Daniel Esgardo Rangel Barón: Physician Suicide and Depression II

I’m going through a hard time.  Hard enough that I told myself today I would write in this blog daily and just talk, maybe even have discussions with some readers.  I want to be a voice for those in similar places as me.  Maybe some of the things I write are what physicians who couldn’t continue anymore thought or felt but just could never tell anyone.  Maybe other doctors will feel less alone.  I apologize for my lack of master editing skills, but on days I’m not on call, I’m awake a bit past 4am and come home in the evening or early night.

I go home daily and right away start thinking about tomorrow’s anxieties like I have previously described. I drink alcohol to relax, and the same amounts I used to drink have no effect on me.  I decide whether I should keep drinking or not.  I wonder how close I am to self-harm from drinking.  I think of alternatives like tea or water, or novel meals, maybe just laying in bed in the comfort of blankets with my dogs.     

Am I going to be criticized for doing something reasonable and safe but just not the way my attending wants?  Am I going to have tools or equipment taken from out of my hand because someone is impatient?

Am I going to be talked down to loudly in front of everyone because I’m too slow at a procedure I barely have enough experience with?

Am I going to hear others talking about me in a negative way when they think I’m not around?

Am I going to disappoint people because I don’t know this medical fact because as much as I study, I’m so stressed and anxious and depressed I can hardly retain anything?

Are they going to think less of me and say it to my face again?

Is it going to be another day of being the first to show up and last to leave, working hard without anyone saying hello to me?

Like I said, I do well on exams, but no one freaking cares.  I’m really about to say something to someone in the program, but everyone before me already has and there hasn’t been any change.  I also worry about coming forth and getting labeled as a “problem resident,” or be seen as someone who needs to be closely monitored.  I don’t want people to build a case against me just because I disagree with the way things are around here and they think me being gone would be easier for the program.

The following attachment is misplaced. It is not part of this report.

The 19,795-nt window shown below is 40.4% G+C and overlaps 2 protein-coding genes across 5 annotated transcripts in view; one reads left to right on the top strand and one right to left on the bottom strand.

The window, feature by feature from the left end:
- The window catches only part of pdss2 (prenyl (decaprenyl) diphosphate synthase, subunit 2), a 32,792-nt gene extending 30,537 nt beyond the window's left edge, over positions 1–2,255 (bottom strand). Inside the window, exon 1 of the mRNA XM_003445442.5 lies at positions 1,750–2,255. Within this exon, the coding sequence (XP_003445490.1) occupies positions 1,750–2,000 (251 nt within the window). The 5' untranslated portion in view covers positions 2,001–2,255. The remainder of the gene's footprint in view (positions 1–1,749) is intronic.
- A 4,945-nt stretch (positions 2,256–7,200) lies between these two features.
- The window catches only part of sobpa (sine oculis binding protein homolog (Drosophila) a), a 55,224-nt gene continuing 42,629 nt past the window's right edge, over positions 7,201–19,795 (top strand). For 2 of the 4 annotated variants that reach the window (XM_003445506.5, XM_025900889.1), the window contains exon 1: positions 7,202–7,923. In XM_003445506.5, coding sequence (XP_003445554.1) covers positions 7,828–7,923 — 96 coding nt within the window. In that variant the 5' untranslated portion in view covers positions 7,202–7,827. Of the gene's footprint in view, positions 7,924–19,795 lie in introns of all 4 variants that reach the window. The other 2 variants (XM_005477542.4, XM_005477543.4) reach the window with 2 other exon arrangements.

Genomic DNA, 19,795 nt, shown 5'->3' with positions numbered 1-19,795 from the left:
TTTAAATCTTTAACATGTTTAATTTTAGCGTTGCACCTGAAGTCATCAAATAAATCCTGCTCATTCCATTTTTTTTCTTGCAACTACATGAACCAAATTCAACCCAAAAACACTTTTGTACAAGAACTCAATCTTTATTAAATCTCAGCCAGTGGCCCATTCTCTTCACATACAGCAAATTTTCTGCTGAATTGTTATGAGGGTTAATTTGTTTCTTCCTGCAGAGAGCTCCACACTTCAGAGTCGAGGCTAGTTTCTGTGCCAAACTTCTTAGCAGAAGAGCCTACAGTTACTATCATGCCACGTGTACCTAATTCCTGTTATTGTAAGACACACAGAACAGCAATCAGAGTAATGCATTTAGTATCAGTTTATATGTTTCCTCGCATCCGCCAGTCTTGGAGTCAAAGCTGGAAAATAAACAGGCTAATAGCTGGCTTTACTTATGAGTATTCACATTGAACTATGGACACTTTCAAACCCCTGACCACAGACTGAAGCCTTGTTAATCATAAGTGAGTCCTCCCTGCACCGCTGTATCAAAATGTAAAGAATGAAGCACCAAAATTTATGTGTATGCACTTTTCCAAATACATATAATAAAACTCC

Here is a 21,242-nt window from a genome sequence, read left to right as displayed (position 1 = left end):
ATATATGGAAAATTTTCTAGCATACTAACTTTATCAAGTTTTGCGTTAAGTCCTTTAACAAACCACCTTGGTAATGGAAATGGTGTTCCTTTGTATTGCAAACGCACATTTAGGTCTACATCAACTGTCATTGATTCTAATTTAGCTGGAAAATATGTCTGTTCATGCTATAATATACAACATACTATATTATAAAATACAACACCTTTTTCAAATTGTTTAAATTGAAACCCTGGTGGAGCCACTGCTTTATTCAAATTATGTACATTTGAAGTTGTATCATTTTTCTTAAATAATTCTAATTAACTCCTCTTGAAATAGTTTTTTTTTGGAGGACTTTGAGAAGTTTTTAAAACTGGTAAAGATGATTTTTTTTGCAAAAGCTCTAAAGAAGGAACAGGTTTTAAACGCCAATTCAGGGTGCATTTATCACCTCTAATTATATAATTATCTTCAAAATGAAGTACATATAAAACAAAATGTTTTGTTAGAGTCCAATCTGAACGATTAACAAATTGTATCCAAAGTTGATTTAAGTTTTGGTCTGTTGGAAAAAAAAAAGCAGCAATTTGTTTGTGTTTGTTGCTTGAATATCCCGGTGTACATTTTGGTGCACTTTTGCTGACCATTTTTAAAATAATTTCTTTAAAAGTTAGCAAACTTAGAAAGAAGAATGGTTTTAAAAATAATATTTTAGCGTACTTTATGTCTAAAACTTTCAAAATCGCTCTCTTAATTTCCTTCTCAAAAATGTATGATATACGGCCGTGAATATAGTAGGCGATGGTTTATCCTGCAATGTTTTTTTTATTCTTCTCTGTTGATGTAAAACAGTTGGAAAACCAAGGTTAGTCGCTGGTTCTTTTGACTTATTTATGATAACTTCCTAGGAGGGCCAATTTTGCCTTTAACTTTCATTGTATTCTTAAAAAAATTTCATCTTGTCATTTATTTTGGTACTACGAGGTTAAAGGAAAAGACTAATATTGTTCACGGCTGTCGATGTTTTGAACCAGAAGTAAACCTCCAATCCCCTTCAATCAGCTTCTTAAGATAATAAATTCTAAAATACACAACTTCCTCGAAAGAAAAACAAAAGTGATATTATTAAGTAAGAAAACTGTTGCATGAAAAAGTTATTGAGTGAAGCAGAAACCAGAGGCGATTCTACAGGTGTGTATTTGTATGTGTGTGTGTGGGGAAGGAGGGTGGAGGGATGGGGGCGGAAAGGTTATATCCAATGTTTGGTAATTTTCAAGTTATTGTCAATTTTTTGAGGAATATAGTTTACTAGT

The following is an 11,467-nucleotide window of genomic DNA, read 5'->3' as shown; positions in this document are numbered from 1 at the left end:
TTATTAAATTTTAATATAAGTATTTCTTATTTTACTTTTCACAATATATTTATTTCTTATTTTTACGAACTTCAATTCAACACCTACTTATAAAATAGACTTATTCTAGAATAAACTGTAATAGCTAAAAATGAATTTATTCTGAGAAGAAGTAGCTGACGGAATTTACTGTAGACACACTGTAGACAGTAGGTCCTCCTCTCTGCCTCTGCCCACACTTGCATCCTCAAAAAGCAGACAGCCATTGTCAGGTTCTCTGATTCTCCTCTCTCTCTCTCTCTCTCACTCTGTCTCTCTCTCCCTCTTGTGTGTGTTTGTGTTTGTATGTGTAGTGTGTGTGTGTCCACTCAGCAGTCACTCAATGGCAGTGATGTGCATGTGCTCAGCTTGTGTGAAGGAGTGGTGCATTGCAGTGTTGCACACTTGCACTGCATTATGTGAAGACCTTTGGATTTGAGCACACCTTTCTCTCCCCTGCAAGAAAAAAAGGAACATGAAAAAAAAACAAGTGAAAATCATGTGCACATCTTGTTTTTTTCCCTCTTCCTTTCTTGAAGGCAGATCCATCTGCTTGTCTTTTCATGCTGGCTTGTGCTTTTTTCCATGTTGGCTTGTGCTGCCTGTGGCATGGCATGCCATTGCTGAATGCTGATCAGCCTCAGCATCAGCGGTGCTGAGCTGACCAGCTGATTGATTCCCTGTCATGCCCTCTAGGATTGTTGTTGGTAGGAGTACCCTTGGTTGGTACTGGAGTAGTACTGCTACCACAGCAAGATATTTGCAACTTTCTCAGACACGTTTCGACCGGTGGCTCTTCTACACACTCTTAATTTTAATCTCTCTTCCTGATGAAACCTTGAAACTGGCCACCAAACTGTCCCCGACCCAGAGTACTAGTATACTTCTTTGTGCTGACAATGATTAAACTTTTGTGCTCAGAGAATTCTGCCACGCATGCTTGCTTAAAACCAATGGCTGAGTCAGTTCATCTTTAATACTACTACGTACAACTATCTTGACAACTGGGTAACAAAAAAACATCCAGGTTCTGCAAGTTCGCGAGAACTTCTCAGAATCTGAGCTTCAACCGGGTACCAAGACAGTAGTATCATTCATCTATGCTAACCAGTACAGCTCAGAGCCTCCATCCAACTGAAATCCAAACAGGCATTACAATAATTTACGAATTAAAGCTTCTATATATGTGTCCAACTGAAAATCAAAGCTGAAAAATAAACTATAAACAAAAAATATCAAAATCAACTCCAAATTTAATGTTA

There are so many stories of residents being let go or suspended for various reasons, just look it up or ask what happened to resident X from the year Y.

A problem with medicine is how hard residents work and how the sword of Damocles hangs above us all and how many of our superiors forget what that was like.  I literally haven’t seen or used some types of equipment before and I’m spoken to like I’m an insult to people’s existence.  It’s disheartening to say the least.

My second encounter with the topic of suicide in medicine was in early residency.  I’ve known of people not in my class, but in my residency program who committed suicide.

Maybe once a year we’ll sit in on a talk about depression, burnout, and “wellness,” and someone will mention those we lost, but then it’s another 364 days of no one listening, no one caring, of doctors with problems suffering in the darkness.  

No one talks about what problems those doctors who killed themselves had.  They only talk about the night they found Dr. X dead in a room after trying to find out why they wouldn’t answer their pager.